Ukraine inflated International Legion numbers – NYT – RT Russia and the former Soviet Union
The newspaper story is the latest of many stories of corruption and incompetence to surface from the volunteer unit
The actual number of recruits who signed up for the Ukrainian International Legion was several times lower than the figure announced by officials in Kyiv, The New York Times reported on Saturday. Additionally, some of the most prominent mercenaries used their position to lie and profit from the conflict.
Two days after Russian troops entered Ukraine last February, President Vladimir Zelensky appealed for international recruits to bolster the ranks of his army. A week later, Ukraine’s military intelligence chief Kirill Budanov told CNN that 20,000 recruits had applied to join the new International Legion.
However, “much less effectively enlisted,” reported the New York Times. Quoting “people who know the Legion”, the newspaper said there were currently around 1,500 members in its ranks, and that “internal documents show that the legion is in trouble.”
The Times did not say how many members of the International Legion were killed in action. The Russian Ministry of Defense claimed last March to have killed “up to 180” foreign mercenaries in a missile strike on a base near Lviv, and that dozens more were killed in a similar strike on a base near the Belarusian border a week later. By the end of the month, Moscow claimed to have eliminated 600 foreign fighters in Ukraine.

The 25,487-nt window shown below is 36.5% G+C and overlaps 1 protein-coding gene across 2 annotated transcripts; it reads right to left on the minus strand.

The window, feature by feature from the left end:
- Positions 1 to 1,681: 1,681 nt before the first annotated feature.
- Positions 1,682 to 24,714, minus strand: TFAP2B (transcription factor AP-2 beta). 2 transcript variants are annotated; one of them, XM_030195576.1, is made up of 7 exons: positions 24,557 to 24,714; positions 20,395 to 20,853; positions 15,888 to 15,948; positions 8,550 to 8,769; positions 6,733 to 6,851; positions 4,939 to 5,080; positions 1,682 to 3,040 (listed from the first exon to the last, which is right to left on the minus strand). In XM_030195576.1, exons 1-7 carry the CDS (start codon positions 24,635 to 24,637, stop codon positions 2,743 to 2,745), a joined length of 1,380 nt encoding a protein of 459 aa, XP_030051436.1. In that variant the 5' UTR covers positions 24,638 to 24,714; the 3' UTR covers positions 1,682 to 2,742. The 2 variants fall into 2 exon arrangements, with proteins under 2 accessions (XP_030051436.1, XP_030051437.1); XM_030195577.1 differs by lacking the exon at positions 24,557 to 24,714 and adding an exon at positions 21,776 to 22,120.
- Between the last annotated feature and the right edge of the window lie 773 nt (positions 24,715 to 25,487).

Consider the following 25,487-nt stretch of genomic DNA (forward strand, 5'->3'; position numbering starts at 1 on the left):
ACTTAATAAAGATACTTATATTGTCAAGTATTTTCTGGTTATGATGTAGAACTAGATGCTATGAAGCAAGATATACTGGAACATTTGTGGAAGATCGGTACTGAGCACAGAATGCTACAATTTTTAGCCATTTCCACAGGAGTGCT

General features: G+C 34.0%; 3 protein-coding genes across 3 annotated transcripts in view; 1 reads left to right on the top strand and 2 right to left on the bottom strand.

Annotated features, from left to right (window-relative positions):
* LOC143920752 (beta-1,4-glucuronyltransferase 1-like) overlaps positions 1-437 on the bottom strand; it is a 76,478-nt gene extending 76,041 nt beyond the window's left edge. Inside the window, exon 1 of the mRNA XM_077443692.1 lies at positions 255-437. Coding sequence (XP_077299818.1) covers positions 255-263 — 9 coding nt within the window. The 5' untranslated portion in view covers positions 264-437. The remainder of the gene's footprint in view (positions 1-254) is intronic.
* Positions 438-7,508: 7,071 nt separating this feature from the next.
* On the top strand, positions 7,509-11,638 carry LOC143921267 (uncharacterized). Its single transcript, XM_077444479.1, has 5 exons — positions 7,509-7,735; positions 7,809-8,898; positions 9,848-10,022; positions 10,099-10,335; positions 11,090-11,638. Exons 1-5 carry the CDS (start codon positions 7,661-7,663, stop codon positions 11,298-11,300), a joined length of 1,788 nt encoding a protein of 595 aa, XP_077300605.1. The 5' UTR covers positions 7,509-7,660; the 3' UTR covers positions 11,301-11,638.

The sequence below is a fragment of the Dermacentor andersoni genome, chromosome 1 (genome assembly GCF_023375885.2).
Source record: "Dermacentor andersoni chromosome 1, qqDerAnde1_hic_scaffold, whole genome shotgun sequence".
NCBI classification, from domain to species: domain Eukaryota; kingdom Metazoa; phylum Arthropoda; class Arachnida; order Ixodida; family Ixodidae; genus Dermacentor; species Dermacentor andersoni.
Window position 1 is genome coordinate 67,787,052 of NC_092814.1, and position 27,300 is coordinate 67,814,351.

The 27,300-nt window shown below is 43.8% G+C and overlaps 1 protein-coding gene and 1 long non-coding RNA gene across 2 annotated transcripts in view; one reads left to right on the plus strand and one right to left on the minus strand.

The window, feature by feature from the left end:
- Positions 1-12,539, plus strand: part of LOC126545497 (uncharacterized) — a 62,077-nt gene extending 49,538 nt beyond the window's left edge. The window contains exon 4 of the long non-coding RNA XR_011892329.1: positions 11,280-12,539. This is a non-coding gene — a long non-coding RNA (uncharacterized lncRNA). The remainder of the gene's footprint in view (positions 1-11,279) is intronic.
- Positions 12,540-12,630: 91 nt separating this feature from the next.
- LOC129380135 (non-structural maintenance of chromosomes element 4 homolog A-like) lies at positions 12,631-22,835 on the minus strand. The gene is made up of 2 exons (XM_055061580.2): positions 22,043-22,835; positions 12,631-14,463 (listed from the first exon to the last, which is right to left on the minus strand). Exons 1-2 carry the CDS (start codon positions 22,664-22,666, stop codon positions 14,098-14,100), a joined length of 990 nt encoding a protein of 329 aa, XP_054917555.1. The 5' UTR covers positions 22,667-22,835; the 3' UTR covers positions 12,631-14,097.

Since the early days of the Russian military operation, the number of mercenary groups operating in Ukraine has increased, as has the profile of some of the mercenaries themselves.
James Vasquez, a Connecticut home improvement contractor, garnered thousands of Twitter followers and solicited donations by posting battlefield updates from Ukraine. Vasquez deleted his social media accounts last week after The Times discovered he lied about serving in the US military.
Vasquez has used his persona online to promote fellow American volunteer, former U.S. Marine Ripley Rawlings, who raised more than $1 million in donations to buy equipment for Ukrainian troops. However, some of these purchases were made without proper authorization from the US State Department, while other shipments of equipment never showed up in Ukraine.
Donors were also misled by Grady Williams, The Times reported. A retired engineer and former meth user, Williams raised around $16,000 in Georgia to buy motorcycles for the Georgian Legion, half of which he spent on himself before being kicked out of the mercenary group.
Andy Milburn was one of Ukraine’s most prolific mercenary leaders, and the Western media gave extensive coverage to his “Mozart Group” (a play about Russian private military company “Wagner Group”) last year. He is now accused in a lawsuit brought by the co-founder of the group of embezzlement, sexual harassment and arms trafficking.
These examples cited by the Times are not new. RT has covered the Milburn legal drama and other stories of fraud and abuse within Ukrainian volunteer units since the conflict began. However, the Times reports apparently sparked conflicts between Vasquez, Ripley, the Legion and some of its former members, who “escalated their feud” And “accused each other of embezzlement and lying about their credentials” after the newspaper contacted them.
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